Back | Programme Area: Gender and Development (2000 - 2009), Social Policy and Development (2000 - 2009)
Gender and Post-Socialist Welfare States in Central Eastern Europe. Family Policy Reforms in Poland and the Czech Republic Compared (Draft)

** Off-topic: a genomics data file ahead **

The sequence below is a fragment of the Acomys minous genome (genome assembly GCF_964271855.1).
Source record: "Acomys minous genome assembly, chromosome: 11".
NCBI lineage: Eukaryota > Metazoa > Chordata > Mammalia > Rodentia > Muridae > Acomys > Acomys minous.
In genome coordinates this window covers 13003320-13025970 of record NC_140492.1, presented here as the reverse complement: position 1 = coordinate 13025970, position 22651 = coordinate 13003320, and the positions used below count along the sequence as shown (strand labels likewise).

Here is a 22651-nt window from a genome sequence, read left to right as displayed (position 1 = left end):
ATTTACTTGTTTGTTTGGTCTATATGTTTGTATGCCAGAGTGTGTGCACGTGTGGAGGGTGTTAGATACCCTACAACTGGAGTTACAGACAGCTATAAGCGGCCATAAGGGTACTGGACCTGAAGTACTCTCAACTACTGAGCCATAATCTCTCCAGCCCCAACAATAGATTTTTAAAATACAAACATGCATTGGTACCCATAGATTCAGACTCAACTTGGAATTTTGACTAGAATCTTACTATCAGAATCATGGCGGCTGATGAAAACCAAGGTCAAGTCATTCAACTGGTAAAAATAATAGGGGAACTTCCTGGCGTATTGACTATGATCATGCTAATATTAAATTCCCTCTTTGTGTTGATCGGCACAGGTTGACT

Gender has been only a marginal concern in post-socialist reform processes. To illustrate the dimensions of change, and as one way to explore the broader gender dynamics of social policy reforms in post-socialist Central Europe, this paper undertakes an analysis of family benefit reforms after 1989. Focusing on reforms of family benefits, including maternity and childcare benefits, as well as transfers to families, it analyses how and why, during the post-1989 situation, “costly” benefits and services supporting women’s dual role as worker and mother - a feature of the socialist past often considered “women-friendly” - changed dramatically. The reform trajectories of family benefits are key elements in the ongoing process of change of the institutional and social environment in which gender relations are negotiated. Feminist research has pointed to the fact that it is not the degree of state intervention as such, but the particular kind of policies that shape gender relations. Accordingly, as state-organized mediators between paid employment and unpaid care work, family benefits are a central instrument of welfare states to shape gender relations. An analysis of family benefit reforms needs to look at three main areas and their intersections: (1) the legacy of benefit systems, (2) the overall economic and political shifts in family policy since 1989, including the gendered values of key reform actors, as well as (3) the power dynamics between reforms actors, including among other things the relative strength of women’s voices. Steinhilber deals with each of these issues in a comparative fashion.